The survivors include a vast range of characters, from a fashionable socialite to the U-boat commander responsible for their plight.
Based on a story by John Steinbeck, the film and its director do an excellent job bringing tension to a single location, helped no end by the performance of the ensemble cast.
The film has since been considered a propaganda gimmick, which is completely unfair. It's a wonderfully crafted film, with excellent production values for its age.
LIGHTNING JACK (PG)
LILO & STITCH (U)
D: Charles Chaplin
United Artists (Charles Chaplin)
W: Charles Chaplin
DP: Karl Strauss
Ed: Joe Inge
Mus: Charles Chaplin, Raymond Rasch & Larry Russell
Charles Chaplin (Calvero), Claire Bloom (Thereza Ambrose), Nigel Bruce (Postant), Buster Keaton (Calvero's Partner), Sydney Earl Chaplin (Ernest Neville), Norman Lloyd (Bodalink), Marjorie Bennett (Mrs. Alsop)
Though produced and funded in the United States, Limelight was met with blackout when it was originally slated for release in 1952, mostly due to Chaplin's political stance on communism. It was finally given widespread US release in 1972, thus becoming eligible for the 45th Academy Awards, where it won Chaplin his only competitive Oscar in the Best Original Score category.
The film itself is quite obviously biographical, set in London's East End, where a washed up music hall comedian saves the life of a young ballerina and the two form a relationship which gives them both hope of realising their dreams of fame.
Chaplin very much plays an older version of the usual character for which he became famous, and Claire Bloom is excellent as the young ingenue.
It's not quite the best work of Charlie Chaplin's illustrious career, but it's a film which certainly sums it up, as he gracefully hands the spotlight to a younger generation.
D: Garth Davis
The Weinstein Company/Screen Australia/See-Saw (Iain Canning, Emile Sherman & Angie Fielder)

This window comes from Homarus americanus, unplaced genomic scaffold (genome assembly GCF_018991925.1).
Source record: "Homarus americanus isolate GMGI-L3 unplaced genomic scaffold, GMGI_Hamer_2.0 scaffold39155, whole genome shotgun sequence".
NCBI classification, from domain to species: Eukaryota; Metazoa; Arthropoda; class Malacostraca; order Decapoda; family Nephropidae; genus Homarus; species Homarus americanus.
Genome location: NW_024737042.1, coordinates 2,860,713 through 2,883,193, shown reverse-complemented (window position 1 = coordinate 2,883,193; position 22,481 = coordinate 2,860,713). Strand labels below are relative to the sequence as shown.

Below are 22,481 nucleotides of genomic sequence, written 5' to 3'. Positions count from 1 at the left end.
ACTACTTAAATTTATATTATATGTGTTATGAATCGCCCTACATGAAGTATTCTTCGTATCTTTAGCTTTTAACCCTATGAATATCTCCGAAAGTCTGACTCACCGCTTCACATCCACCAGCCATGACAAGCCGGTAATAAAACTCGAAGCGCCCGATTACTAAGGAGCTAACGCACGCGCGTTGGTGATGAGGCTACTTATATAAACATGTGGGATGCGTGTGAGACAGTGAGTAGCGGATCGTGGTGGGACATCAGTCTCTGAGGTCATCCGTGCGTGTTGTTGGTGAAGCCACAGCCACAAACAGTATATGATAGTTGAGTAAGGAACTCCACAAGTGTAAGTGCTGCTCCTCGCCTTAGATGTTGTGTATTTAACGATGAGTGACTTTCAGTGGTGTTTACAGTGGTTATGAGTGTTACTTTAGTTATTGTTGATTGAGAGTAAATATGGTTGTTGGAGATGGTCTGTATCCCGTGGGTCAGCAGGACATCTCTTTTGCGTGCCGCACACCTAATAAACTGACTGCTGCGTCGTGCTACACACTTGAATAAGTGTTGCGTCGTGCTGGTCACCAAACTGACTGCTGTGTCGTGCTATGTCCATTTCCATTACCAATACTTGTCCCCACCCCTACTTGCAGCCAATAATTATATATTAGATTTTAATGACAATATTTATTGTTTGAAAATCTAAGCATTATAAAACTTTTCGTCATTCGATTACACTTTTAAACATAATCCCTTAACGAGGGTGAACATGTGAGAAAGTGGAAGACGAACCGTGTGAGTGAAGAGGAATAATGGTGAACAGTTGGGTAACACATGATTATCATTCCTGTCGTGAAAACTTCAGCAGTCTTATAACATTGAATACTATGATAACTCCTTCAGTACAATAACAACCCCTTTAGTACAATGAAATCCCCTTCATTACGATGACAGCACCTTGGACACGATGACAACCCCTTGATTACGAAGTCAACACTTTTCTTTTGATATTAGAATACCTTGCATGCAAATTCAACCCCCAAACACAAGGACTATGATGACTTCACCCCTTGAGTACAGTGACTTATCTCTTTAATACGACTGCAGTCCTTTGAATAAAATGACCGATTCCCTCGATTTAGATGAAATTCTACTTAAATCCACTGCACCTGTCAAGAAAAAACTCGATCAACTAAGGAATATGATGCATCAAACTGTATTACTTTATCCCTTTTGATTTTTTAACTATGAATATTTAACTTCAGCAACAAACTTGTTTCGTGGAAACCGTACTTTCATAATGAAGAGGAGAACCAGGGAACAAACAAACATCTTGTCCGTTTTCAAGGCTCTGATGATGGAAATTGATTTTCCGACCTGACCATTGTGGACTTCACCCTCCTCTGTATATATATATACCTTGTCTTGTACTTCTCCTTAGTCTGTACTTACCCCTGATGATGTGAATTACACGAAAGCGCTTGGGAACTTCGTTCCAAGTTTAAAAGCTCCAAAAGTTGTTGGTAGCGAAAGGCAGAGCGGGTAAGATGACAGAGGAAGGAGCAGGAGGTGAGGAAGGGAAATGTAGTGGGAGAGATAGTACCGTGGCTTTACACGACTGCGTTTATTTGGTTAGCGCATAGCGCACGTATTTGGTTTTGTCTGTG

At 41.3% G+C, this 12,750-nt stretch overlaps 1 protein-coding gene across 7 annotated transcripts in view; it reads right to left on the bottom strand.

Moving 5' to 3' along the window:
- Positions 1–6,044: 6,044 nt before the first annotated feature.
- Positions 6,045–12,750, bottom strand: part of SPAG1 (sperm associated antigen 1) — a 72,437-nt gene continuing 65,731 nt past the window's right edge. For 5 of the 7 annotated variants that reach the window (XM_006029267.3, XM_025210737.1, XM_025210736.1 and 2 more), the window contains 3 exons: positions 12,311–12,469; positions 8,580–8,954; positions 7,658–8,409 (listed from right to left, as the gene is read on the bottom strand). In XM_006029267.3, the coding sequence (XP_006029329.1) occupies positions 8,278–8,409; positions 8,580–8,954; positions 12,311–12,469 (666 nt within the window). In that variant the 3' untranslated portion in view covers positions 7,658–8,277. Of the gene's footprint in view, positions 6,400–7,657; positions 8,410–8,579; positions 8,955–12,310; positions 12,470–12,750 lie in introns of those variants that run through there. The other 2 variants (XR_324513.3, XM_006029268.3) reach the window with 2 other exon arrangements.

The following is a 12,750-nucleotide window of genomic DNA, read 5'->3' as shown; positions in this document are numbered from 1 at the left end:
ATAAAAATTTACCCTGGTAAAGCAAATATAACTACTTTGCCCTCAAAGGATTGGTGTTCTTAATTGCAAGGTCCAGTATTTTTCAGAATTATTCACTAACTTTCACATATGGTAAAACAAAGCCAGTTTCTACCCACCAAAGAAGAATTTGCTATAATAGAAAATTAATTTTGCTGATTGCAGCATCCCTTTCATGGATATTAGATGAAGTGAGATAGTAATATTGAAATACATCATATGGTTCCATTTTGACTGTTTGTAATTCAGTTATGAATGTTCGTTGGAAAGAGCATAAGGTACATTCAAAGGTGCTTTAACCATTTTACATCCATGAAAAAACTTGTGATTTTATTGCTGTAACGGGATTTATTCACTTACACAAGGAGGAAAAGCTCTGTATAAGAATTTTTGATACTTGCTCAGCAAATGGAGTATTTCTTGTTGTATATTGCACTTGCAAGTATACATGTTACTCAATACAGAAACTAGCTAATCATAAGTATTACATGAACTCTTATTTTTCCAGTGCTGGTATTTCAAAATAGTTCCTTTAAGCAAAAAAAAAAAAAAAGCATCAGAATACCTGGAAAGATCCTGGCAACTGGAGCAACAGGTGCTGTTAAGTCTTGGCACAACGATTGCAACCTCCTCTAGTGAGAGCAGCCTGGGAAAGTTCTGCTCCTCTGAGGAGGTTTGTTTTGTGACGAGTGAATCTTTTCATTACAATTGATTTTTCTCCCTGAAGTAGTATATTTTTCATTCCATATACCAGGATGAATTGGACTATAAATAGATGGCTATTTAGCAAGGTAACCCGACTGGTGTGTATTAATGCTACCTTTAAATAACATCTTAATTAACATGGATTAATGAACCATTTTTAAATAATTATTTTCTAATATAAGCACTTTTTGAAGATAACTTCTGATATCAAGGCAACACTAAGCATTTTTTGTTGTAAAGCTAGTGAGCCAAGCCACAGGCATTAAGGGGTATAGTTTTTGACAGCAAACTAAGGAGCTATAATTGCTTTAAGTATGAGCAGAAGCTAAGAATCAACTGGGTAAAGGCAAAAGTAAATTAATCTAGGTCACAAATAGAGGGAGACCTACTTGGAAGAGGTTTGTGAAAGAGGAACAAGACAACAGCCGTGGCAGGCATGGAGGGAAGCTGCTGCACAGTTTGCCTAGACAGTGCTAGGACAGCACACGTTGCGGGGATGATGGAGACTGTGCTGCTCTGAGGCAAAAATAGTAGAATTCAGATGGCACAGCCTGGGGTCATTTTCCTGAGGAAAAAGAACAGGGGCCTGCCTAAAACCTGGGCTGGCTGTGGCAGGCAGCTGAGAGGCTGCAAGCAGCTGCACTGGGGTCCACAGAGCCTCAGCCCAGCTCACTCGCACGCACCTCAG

W: Luke Davies [based on the book "A Long Way Home" by Saroo Brierley & Larry Buttrose]
DP: Greig Fraser
Ed: Alexandre de Franceschi
Mus: Dustin O'Halloran & Hauschka
Dev Patel (Saroo Brierley), Rooney Mara (Lucy), Nicole Kidman (Lucy Brierley), David Wenham (John Brierley), Sunny Pawar (Young Saroo)
Lion is the true biographical story of Saroo Brierley, a lost five year old boy on the streets of Calcutta, a thousand miles from his small village on the other side of India. Unable to speak the local Bengali dialect or even pronounce his mother's name or home village properly, he is taken into an orphanage and subsequently adopted by an Australian couple, who take him back to Hobart, Tasmania.
Twenty years later, with the aid of Google Earth, he discovers the location of his village and embarks on a journey to be reunited with his biological family.
The plot does share some similarities with Slumdog Millionaire, especially in the first act, but this is much more than Oscar bait. Dev Patel is excellent as an adult Saroo Brierley and Nicole Kidman also deserves praise for her performance as his adoptive mother. Another star of the movie is the beautifully haunting music, composed by Dustin O'Halloran and Hauschka.